Weekly Address: End the Sequester to Keep Growing the Economy
In his weekly address, President Obama says that businesses have created jobs every month for three years straight – nearly 6.4 million altogether, and have added 246,000 new jobs in February. We must keep this momentum going, and that’s why the President recently met with Republican leaders to discuss how we can replace the harmful, arbitrary budget cuts, called the “sequester,” with balanced deficit reduction.
Remarks of President Barack Obama
The White House
March 9, 2013
Hi, everybody. My top priority as President is making sure we do everything we can to reignite the true engine of America’s economic growth – a rising, thriving middle class.
Yesterday, we received some welcome news on that front. We learned that our businesses added nearly 250,000 new jobs last month. The unemployment rate fell to 7.7% – still too high, but now lower than it was when I took office.
Our businesses have created jobs every month for three years straight – nearly 6.4 million new jobs in all. Our manufacturers are bringing jobs back to America. Our stock market has rebounded. New homes are being built and sold at a faster pace. And we need to do everything we can to keep that momentum going.
That means asking ourselves three questions every day: How do we make America a magnet for new jobs? How do we equip more of our people with the skills those jobs require? And how do we make sure that your hard work leads to a decent living?
That has to be our driving focus – our North Star. And at a time when our businesses are gaining a little more traction, the last thing we should do is allow Washington politics to get in the way. You deserve better than the same political gridlock and refusal to compromise that has too often passed for serious debate over the last few years.
That’s why I’ve been reaching out to Republicans and Democrats to see if we can untangle some of the gridlock. Earlier this week, I met with some Republican Senators to see if there were smarter ways to grow our economy and reduce our deficits than the arbitrary cuts and the so-called “sequester” that recently went into place. We had an open and honest conversation about critical issues like immigration reform and gun violence, and other areas where we can work together to move this country forward. And next week, I’ll attend both the Democratic and Republican party meetings in the Capitol to continue those discussions.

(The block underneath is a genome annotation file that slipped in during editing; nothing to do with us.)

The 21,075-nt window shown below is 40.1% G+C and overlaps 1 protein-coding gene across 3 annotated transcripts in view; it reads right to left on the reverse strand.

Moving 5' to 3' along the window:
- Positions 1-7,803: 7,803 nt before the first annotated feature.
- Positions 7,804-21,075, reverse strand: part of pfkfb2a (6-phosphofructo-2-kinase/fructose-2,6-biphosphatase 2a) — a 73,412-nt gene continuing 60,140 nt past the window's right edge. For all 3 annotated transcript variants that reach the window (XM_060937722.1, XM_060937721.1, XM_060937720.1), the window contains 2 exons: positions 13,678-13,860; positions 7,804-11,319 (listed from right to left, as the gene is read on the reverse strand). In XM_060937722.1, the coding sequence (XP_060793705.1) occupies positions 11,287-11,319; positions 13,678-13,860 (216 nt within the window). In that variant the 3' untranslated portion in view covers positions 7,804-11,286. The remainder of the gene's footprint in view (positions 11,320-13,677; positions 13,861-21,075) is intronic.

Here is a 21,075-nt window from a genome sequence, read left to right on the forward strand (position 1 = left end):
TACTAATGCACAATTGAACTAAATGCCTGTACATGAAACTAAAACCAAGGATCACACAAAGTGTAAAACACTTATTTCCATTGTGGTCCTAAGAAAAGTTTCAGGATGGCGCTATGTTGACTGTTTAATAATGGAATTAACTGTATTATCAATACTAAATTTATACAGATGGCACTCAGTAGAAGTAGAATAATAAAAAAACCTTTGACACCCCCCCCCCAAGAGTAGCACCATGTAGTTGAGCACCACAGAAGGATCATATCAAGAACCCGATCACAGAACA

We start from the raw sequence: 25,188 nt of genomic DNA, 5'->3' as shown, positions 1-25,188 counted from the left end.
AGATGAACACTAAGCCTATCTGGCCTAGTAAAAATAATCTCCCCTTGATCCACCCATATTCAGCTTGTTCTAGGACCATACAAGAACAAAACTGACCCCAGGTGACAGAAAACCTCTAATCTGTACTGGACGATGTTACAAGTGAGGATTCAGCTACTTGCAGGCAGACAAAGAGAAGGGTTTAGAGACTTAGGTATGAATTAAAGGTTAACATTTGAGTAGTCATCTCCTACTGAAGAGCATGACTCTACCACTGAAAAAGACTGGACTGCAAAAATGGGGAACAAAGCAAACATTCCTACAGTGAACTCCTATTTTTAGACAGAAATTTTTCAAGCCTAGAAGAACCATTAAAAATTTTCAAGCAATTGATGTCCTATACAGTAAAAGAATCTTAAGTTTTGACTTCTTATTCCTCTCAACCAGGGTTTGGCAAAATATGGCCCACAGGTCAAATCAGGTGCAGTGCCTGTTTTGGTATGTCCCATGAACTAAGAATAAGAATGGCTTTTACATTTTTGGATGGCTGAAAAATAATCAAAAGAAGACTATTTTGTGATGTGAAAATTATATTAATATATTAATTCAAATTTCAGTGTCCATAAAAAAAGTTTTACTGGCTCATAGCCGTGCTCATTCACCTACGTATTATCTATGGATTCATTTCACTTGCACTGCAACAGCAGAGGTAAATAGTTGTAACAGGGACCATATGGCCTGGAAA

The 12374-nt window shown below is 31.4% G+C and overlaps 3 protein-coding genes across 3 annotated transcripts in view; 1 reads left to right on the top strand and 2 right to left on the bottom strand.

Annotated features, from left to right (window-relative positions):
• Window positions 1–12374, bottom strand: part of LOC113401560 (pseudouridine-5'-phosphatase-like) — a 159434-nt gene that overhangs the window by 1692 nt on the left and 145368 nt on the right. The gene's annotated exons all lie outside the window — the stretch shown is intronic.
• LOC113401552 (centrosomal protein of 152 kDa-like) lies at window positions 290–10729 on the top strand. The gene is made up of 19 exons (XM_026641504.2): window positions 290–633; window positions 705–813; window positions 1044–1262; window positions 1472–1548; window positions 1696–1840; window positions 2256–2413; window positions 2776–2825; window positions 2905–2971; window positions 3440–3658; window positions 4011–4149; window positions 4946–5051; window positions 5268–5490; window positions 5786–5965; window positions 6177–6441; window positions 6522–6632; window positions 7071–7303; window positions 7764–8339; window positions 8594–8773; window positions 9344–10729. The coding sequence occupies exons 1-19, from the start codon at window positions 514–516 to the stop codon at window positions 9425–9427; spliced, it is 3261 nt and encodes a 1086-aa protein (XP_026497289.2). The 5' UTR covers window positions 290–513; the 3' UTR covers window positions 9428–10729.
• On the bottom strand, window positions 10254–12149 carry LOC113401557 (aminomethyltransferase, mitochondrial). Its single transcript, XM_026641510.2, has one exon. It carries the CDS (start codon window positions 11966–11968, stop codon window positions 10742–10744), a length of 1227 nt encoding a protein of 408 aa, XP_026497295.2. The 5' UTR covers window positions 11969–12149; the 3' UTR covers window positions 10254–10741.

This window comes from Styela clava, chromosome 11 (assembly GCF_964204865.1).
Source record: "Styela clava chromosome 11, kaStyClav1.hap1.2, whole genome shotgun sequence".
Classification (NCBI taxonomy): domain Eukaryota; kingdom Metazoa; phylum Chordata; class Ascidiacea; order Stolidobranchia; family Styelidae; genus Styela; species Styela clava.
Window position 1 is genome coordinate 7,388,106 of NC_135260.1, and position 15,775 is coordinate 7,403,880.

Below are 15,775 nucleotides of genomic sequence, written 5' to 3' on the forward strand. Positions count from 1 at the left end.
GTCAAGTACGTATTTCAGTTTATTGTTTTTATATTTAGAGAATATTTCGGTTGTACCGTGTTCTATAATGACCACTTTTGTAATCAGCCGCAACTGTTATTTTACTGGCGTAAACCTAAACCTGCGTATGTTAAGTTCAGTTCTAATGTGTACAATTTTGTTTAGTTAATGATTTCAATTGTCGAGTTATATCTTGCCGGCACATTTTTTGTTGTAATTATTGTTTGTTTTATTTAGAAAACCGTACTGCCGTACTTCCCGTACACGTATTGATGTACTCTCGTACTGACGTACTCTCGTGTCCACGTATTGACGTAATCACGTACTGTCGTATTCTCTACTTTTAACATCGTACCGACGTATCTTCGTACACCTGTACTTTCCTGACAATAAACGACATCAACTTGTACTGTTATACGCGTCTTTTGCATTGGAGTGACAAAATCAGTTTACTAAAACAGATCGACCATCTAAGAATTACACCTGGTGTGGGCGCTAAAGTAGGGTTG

The fact is, America is a nation of different beliefs and different points of view. That’s what makes us strong, and frankly, makes our democratic debates messy and often frustrating. But ultimately what makes us special is when we summon the ability to see past those differences, and come together around the belief that what binds us together will always be more powerful than what drives us apart.
As Democrats and Republicans, we may disagree on the best way to achieve our goals, but I’m confident we can agree on what those goals should be. A strong and vibrant middle class. An economy that allows businesses to grow and thrive. An education system that gives more Americans the skills they need to compete for the jobs of the future. An immigration system that actually works for families and businesses. Stronger communities and safer streets for our children.
Making progress on these issues won’t be easy. In the months ahead, there will be more contentious debate and honest disagreement between principled people who want what’s best for this country. But I still believe that compromise is possible. I still believe we can come together to do big things. And I know there are leaders on the other side who share that belief.
So I’ll keep fighting to solve the real challenges facing middle-class families. And I’ll enlist anyone who is willing to help. That’s what this country needs now – and that’s what you deserve.